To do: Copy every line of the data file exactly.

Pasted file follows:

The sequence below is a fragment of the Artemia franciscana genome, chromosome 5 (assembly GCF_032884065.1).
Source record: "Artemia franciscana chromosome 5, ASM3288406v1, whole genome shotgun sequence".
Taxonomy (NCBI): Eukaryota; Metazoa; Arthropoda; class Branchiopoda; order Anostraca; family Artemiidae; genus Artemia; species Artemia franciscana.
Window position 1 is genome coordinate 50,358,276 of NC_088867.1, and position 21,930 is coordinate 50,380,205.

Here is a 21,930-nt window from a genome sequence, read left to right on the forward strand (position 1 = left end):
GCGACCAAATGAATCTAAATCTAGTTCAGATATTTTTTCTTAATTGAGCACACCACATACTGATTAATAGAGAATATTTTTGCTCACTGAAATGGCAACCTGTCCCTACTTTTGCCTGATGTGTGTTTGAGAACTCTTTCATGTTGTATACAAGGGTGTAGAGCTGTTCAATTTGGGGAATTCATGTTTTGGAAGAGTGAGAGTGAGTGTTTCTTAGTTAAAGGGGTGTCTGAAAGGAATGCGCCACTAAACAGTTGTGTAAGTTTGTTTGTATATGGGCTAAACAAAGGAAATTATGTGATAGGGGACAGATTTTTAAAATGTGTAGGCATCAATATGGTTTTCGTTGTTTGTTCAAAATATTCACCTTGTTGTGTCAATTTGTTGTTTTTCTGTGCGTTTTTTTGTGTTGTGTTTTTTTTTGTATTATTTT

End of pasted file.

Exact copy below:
The sequence below is a fragment of the Artemia franciscana genome, chromosome 5 (assembly GCF_032884065.1).
Source record: "Artemia franciscana chromosome 5, ASM3288406v1, whole genome shotgun sequence".
Taxonomy (NCBI): Eukaryota; Metazoa; Arthropoda; class Branchiopoda; order Anostraca; family Artemiidae; genus Artemia; species Artemia franciscana.
Window position 1 is genome coordinate 50,358,276 of NC_088867.1, and position 21,930 is coordinate 50,380,205.

Here is a 21,930-nt window from a genome sequence, read left to right on the forward strand (position 1 = left end):
GCGACCAAATGAATCTAAATCTAGTTCAGATATTTTTTCTTAATTGAGCACACCACATACTGATTAATAGAGAATATTTTTGCTCACTGAAATGGCAACCTGTCCCTACTTTTGCCTGATGTGTGTTTGAGAACTCTTTCATGTTGTATACAAGGGTGTAGAGCTGTTCAATTTGGGGAATTCATGTTTTGGAAGAGTGAGAGTGAGTGTTTCTTAGTTAAAGGGGTGTCTGAAAGGAATGCGCCACTAAACAGTTGTGTAAGTTTGTTTGTATATGGGCTAAACAAAGGAAATTATGTGATAGGGGACAGATTTTTAAAATGTGTAGGCATCAATATGGTTTTCGTTGTTTGTTCAAAATATTCACCTTGTTGTGTCAATTTGTTGTTTTTCTGTGCGTTTTTTTGTGTTGTGTTTTTTTTTGTATTATTTT